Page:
People complain about the contemporary Christian worship music that floods many churches and ask why we can’t go back and do the good old songs that were full of theology (yes, I’ve actually heard that argument before). But when those “good old songs” were new people were complaining about them asking why the church had to shift from its older style of worship. Each generation finds its own voice in worshipping God. Style doesn’t make one song better than another.

What about content, then? The good old hymns of the church had great content that is missing from a lot of these “ding-dong ditties” (an expression one octogenarian used in conversation with me). But let’s be honest – for every generation of sacred songs there are some that are wonderful. They are timeless songs that proclaim great truths and will be sung for decades (if not centuries). But there are also songs that are just plain junk. Read through any hymnal and you will find the classics, but there are also songs in there that were no good, are no good, and will never be any good.

There are songs being written currently that have wonderful content full of rich theology. There are songs being written now that are fluff, spiritual marshmallows that don’t nourish the soul. Don’t cast out an entire generation of music because of some bad songs – every generation has bad songs.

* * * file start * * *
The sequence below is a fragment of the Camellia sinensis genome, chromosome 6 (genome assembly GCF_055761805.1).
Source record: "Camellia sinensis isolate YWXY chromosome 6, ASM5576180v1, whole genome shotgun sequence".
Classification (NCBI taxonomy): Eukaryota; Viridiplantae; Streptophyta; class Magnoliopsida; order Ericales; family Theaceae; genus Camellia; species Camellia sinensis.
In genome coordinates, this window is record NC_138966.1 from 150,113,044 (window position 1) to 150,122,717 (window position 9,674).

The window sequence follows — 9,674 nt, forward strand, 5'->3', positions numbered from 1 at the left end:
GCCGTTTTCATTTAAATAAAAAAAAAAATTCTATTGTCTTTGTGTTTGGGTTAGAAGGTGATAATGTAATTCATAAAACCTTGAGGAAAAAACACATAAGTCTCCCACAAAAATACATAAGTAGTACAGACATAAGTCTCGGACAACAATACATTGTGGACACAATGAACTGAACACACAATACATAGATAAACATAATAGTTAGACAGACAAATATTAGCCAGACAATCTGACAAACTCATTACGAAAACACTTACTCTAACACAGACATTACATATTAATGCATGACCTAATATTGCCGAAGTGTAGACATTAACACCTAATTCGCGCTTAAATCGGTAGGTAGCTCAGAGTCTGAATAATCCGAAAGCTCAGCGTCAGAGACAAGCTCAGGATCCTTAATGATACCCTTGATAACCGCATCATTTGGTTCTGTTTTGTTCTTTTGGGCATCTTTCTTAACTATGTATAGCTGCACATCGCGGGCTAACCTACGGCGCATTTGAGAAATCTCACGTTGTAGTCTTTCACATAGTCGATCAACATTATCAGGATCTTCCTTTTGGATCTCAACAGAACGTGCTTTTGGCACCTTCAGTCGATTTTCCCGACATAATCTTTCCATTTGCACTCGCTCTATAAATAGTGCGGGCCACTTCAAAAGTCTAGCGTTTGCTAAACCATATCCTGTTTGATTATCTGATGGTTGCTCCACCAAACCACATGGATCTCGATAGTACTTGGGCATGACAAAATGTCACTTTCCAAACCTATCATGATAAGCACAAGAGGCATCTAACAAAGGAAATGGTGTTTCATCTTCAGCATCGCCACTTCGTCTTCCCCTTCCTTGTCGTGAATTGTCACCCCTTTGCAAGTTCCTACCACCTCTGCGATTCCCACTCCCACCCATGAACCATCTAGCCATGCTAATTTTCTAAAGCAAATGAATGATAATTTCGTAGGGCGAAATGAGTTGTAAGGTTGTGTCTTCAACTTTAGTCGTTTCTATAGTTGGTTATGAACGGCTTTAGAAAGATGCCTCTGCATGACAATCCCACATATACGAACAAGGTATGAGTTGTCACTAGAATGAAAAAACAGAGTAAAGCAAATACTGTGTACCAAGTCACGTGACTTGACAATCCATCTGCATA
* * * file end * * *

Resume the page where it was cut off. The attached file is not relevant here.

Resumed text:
What does it really come down to, then? Personal preference. That’s it. We like the songs that we like. We dislike the songs we dislike.

Grumpy Cat

Sometimes we’ll like the way a certain line moves our soul. Sometimes the melody will capture us and we will love worshipping to it over and over and over and over again.

A mentor of mine once noted that people seem to love the worship songs that were present when they had a significant spiritual experience. What was being played when you had your first real encounter with Jesus? Chances are that those songs will have a special place in your heart. If you have attended a retreat or spiritual conference that was dynamic and revitalized your spirituality, the songs played at that event will have significantly more meaning to you than a new song introduced by your church’s worship team the following week. We are a highly subjective people. Our experiences lead us to like or dislike worship.

When we understand that our experiences and preferences determine our pleasure and displeasure with songs we are freed to worship alongside of people in spite of differences. We don’t have to like the same music, but we worship the same Jesus. I don’t even have to have all of the words of a song memorized to worship God. God transcends words and is not limited to what I can read on the projection screen and sing along with.